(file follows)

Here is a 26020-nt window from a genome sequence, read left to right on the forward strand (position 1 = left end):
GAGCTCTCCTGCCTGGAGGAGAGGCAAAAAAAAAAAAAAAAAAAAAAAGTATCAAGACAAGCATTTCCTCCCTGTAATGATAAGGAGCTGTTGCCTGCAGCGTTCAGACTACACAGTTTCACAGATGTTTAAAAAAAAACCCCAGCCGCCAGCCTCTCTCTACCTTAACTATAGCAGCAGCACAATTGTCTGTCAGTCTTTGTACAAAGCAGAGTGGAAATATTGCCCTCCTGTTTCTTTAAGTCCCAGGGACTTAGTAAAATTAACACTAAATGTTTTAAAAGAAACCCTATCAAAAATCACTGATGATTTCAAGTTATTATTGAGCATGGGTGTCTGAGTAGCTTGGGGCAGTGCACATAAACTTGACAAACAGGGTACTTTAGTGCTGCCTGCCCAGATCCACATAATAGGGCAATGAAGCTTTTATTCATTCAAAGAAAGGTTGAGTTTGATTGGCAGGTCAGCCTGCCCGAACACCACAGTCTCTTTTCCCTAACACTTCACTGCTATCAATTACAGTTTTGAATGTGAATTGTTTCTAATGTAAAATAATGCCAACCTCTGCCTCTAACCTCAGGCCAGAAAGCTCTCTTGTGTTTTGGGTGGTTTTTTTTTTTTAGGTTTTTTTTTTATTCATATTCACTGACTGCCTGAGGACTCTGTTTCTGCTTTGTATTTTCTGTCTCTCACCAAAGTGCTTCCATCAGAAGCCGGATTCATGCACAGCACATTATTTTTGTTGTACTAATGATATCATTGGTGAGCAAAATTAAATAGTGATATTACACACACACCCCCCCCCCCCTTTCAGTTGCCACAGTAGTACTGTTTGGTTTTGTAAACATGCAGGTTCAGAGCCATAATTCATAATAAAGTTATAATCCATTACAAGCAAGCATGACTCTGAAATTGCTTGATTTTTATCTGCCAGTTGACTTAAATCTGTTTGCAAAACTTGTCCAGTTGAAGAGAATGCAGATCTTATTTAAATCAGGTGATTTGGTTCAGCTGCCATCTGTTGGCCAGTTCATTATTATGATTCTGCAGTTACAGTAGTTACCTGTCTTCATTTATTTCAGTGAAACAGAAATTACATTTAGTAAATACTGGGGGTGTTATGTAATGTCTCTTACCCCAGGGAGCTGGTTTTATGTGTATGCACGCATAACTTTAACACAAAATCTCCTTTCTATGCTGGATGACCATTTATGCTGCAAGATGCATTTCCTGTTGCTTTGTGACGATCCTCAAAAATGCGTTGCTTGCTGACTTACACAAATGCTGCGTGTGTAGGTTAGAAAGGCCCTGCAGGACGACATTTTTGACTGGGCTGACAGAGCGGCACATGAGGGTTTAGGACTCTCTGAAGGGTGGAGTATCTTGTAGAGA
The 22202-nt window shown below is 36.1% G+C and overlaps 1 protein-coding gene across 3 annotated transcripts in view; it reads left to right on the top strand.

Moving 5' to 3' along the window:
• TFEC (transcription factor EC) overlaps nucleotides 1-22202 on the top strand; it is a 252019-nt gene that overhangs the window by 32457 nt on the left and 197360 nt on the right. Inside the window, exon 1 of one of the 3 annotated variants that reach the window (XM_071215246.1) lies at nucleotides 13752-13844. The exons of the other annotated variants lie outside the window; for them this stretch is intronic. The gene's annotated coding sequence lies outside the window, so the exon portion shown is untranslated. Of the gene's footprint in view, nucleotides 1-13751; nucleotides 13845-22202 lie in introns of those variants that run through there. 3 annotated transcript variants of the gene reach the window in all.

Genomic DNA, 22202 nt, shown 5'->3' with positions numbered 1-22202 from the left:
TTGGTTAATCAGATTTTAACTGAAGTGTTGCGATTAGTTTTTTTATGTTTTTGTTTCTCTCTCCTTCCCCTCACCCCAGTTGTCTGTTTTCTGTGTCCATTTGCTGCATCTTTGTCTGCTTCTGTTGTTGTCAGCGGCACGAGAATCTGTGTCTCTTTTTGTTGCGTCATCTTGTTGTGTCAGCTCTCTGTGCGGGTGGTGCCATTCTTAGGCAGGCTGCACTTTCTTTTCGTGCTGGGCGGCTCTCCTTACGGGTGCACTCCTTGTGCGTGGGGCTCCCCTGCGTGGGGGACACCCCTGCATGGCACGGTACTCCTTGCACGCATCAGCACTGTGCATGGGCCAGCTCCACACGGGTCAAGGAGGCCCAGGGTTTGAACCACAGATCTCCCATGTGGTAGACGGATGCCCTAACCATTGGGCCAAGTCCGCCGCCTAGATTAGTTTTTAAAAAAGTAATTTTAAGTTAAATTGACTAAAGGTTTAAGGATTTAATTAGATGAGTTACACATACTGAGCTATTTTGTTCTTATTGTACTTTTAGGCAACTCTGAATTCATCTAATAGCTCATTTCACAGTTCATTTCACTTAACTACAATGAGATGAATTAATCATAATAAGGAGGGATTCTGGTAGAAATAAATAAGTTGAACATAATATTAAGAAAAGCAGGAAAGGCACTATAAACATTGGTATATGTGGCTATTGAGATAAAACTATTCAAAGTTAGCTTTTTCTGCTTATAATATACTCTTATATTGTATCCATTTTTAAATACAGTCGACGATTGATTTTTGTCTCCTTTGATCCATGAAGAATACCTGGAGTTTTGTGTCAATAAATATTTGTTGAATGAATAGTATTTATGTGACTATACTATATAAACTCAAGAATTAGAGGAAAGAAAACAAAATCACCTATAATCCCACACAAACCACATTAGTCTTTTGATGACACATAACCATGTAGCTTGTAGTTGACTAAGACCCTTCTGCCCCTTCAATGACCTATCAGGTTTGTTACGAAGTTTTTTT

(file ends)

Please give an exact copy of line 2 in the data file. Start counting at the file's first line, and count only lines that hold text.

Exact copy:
GAGCTCTCCTGCCTGGAGGAGAGGCAAAAAAAAAAAAAAAAAAAAAAAGTATCAAGACAAGCATTTCCTCCCTGTAATGATAAGGAGCTGTTGCCTGCAGCGTTCAGACTACACAGTTTCACAGATGTTTAAAAAAAAACCCCAGCCGCCAGCCTCTCTCTACCTTAACTATAGCAGCAGCACAATTGTCTGTCAGTCTTTGTACAAAGCAGAGTGGAAATATTGCCCTCCTGTTTCTTTAAGTCCCAGGGACTTAGTAAAATTAACACTAAATGTTTTAAAAGAAACCCTATCAAAAATCACTGATGATTTCAAGTTATTATTGAGCATGGGTGTCTGAGTAGCTTGGGGCAGTGCACATAAACTTGACAAACAGGGTACTTTAGTGCTGCCTGCCCAGATCCACATAATAGGGCAATGAAGCTTTTATTCATTCAAAGAAAGGTTGAGTTTGATTGGCAGGTCAGCCTGCCCGAACACCACAGTCTCTTTTCCCTAACACTTCACTGCTATCAATTACAGTTTTGAATGTGAATTGTTTCTAATGTAAAATAATGCCAACCTCTGCCTCTAACCTCAGGCCAGAAAGCTCTCTTGTGTTTTGGGTGGTTTTTTTTTTTTAGGTTTTTTTTTTATTCATATTCACTGACTGCCTGAGGACTCTGTTTCTGCTTTGTATTTTCTGTCTCTCACCAAAGTGCTTCCATCAGAAGCCGGATTCATGCACAGCACATTATTTTTGTTGTACTAATGATATCATTGGTGAGCAAAATTAAATAGTGATATTACACACACACCCCCCCCCCCCTTTCAGTTGCCACAGTAGTACTGTTTGGTTTTGTAAACATGCAGGTTCAGAGCCATAATTCATAATAAAGTTATAATCCATTACAAGCAAGCATGACTCTGAAATTGCTTGATTTTTATCTGCCAGTTGACTTAAATCTGTTTGCAAAACTTGTCCAGTTGAAGAGAATGCAGATCTTATTTAAATCAGGTGATTTGGTTCAGCTGCCATCTGTTGGCCAGTTCATTATTATGATTCTGCAGTTACAGTAGTTACCTGTCTTCATTTATTTCAGTGAAACAGAAATTACATTTAGTAAATACTGGGGGTGTTATGTAATGTCTCTTACCCCAGGGAGCTGGTTTTATGTGTATGCACGCATAACTTTAACACAAAATCTCCTTTCTATGCTGGATGACCATTTATGCTGCAAGATGCATTTCCTGTTGCTTTGTGACGATCCTCAAAAATGCGTTGCTTGCTGACTTACACAAATGCTGCGTGTGTAGGTTAGAAAGGCCCTGCAGGACGACATTTTTGACTGGGCTGACAGAGCGGCACATGAGGGTTTAGGACTCTCTGAAGGGTGGAGTATCTTGTAGAGA